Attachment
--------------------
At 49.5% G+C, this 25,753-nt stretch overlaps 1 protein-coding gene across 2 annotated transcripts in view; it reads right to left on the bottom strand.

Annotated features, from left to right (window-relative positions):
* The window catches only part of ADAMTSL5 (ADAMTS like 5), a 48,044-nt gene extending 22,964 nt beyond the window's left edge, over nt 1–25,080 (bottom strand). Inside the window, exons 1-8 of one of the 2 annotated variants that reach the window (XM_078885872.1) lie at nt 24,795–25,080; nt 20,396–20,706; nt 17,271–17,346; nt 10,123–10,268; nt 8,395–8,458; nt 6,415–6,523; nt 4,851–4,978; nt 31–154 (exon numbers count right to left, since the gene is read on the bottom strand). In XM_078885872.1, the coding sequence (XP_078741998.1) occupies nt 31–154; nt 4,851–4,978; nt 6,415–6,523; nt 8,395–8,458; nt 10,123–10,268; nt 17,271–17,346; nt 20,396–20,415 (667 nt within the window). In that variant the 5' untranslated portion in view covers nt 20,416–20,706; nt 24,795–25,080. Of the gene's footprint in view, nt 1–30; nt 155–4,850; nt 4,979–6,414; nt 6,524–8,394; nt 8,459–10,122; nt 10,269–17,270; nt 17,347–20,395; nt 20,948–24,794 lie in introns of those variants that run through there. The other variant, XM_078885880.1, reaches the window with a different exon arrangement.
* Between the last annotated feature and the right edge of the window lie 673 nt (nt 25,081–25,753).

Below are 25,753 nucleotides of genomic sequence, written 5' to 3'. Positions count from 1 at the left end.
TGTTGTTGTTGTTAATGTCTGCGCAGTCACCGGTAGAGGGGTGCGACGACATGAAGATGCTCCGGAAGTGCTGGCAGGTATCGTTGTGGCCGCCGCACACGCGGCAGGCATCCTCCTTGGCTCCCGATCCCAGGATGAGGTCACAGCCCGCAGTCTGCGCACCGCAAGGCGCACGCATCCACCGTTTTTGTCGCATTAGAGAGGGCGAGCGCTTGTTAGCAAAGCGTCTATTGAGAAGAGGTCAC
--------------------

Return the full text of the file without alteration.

At 49.5% G+C, this 25,753-nt stretch overlaps 1 protein-coding gene across 2 annotated transcripts in view; it reads right to left on the bottom strand.

Annotated features, from left to right (window-relative positions):
* The window catches only part of ADAMTSL5 (ADAMTS like 5), a 48,044-nt gene extending 22,964 nt beyond the window's left edge, over nt 1–25,080 (bottom strand). Inside the window, exons 1-8 of one of the 2 annotated variants that reach the window (XM_078885872.1) lie at nt 24,795–25,080; nt 20,396–20,706; nt 17,271–17,346; nt 10,123–10,268; nt 8,395–8,458; nt 6,415–6,523; nt 4,851–4,978; nt 31–154 (exon numbers count right to left, since the gene is read on the bottom strand). In XM_078885872.1, the coding sequence (XP_078741998.1) occupies nt 31–154; nt 4,851–4,978; nt 6,415–6,523; nt 8,395–8,458; nt 10,123–10,268; nt 17,271–17,346; nt 20,396–20,415 (667 nt within the window). In that variant the 5' untranslated portion in view covers nt 20,416–20,706; nt 24,795–25,080. Of the gene's footprint in view, nt 1–30; nt 155–4,850; nt 4,979–6,414; nt 6,524–8,394; nt 8,459–10,122; nt 10,269–17,270; nt 17,347–20,395; nt 20,948–24,794 lie in introns of those variants that run through there. The other variant, XM_078885880.1, reaches the window with a different exon arrangement.
* Between the last annotated feature and the right edge of the window lie 673 nt (nt 25,081–25,753).

Below are 25,753 nucleotides of genomic sequence, written 5' to 3'. Positions count from 1 at the left end.
TGTTGTTGTTGTTAATGTCTGCGCAGTCACCGGTAGAGGGGTGCGACGACATGAAGATGCTCCGGAAGTGCTGGCAGGTATCGTTGTGGCCGCCGCACACGCGGCAGGCATCCTCCTTGGCTCCCGATCCCAGGATGAGGTCACAGCCCGCAGTCTGCGCACCGCAAGGCGCACGCATCCACCGTTTTTGTCGCATTAGAGAGGGCGAGCGCTTGTTAGCAAAGCGTCTATTGAGAAGAGGTCAC